Micro services are a great way to break down and decouple complex functionality on a highly dynamic site. However, there are some drawbacks, most of which are unapparent until further down the line. With microservices you are committing to an additional tech stack that needs to be managed and maintained. Rather than one strategy and one application to manage, you now have a bunch of different ones. If your team is small, this can get risky.

If you have noticed these occurrences in your own business, it’s time to take a step back and reassess your publishing architecture.

How to build sensible publishing architecture

The Code Company has helped many online publishers transform their business results. And it always starts with sensible architecture. Here are a few fundamentals to our approach:

WordPress must always be your source of truth

At its core, WordPress is a great CMS. It scales really well and has a strong set of tools for flexible work and content customisation.There’s a reason why WordPress powers over thirty percent of websites globally. What WordPress doesn’t do well are things like wp-cron and wp-mail, but there’s even a solution to that.

Anything else you build should ultimately be secondary to your CMS. The most important situation to avoid is a master/slave setup where WordPress doesn’t know what’s going on.

Focus on what really matters to your publishing business

It’s too easy to turn every request into a 3-month project that needs 300-hours of development. Our ethos at The Code Company is to find the smartest, simplest and most efficient way to solve your most important business challenge. This means ignoring the distractions and unnecessary gadgets, and having a laser focus on the true problems at hand.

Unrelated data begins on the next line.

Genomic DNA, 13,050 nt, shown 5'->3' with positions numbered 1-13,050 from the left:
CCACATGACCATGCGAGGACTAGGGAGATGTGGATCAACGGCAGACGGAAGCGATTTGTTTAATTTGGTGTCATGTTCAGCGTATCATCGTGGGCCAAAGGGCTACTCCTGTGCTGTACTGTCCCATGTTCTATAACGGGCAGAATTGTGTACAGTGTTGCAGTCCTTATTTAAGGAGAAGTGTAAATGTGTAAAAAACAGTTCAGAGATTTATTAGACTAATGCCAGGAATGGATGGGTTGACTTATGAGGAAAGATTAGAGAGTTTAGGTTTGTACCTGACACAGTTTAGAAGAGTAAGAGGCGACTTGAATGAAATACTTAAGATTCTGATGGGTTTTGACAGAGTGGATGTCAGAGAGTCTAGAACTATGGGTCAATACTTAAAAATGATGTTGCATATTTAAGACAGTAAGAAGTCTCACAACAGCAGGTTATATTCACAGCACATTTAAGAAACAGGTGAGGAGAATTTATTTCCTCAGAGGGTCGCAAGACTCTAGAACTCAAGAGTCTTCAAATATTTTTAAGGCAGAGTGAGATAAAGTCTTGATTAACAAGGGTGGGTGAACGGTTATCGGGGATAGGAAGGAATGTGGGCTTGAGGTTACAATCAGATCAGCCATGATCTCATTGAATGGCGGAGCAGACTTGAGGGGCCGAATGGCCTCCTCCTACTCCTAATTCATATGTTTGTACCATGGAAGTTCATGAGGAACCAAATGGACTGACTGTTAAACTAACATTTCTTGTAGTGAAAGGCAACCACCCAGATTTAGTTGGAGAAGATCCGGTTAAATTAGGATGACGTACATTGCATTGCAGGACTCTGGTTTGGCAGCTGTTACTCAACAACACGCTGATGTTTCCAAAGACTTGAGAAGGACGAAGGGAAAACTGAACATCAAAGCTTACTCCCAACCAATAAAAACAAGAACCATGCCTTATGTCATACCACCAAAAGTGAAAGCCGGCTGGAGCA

Is it time to rethink my publishing architecture?

Having read all of this, you might be wondering if you’ve outgrown your current system. Here are some signs that may indicate your website is in need of an overhaul:

  • Are you spending huge sums on development to achieve what appears to be a fairly straightforward issue?
  • Has your development team told you that something is not possible because of the “way it is built”?
  • Are you spending half your budget just keeping the lights on for your WordPress stack?
  • Is your AWS bill out of control?

Modernising your publishing website sounds daunting but with the right technology partner, it can yield results – almost overnight. Read how Private Media increased front and back end performance of their publication Crikey by 200%.

Want to learn more about sensible publishing architecture?

At WordCamp, Columbus 2019, The Code Company’s Ben May demonstrates how online publishers can build advanced functionality without over-engineering.

In this video you’ll see real-life examples of how publishers used WordPress to send bulk personalised emails, meet viewability targets and create ‘smart’ infinite scroll.

Zac Scott

Zac was a former Head of Engineering at The Code Company. He worked with our engineering team heavily to ensure coding standards and best practices are followed. Zac has a history of complex functionality and data heavy projects.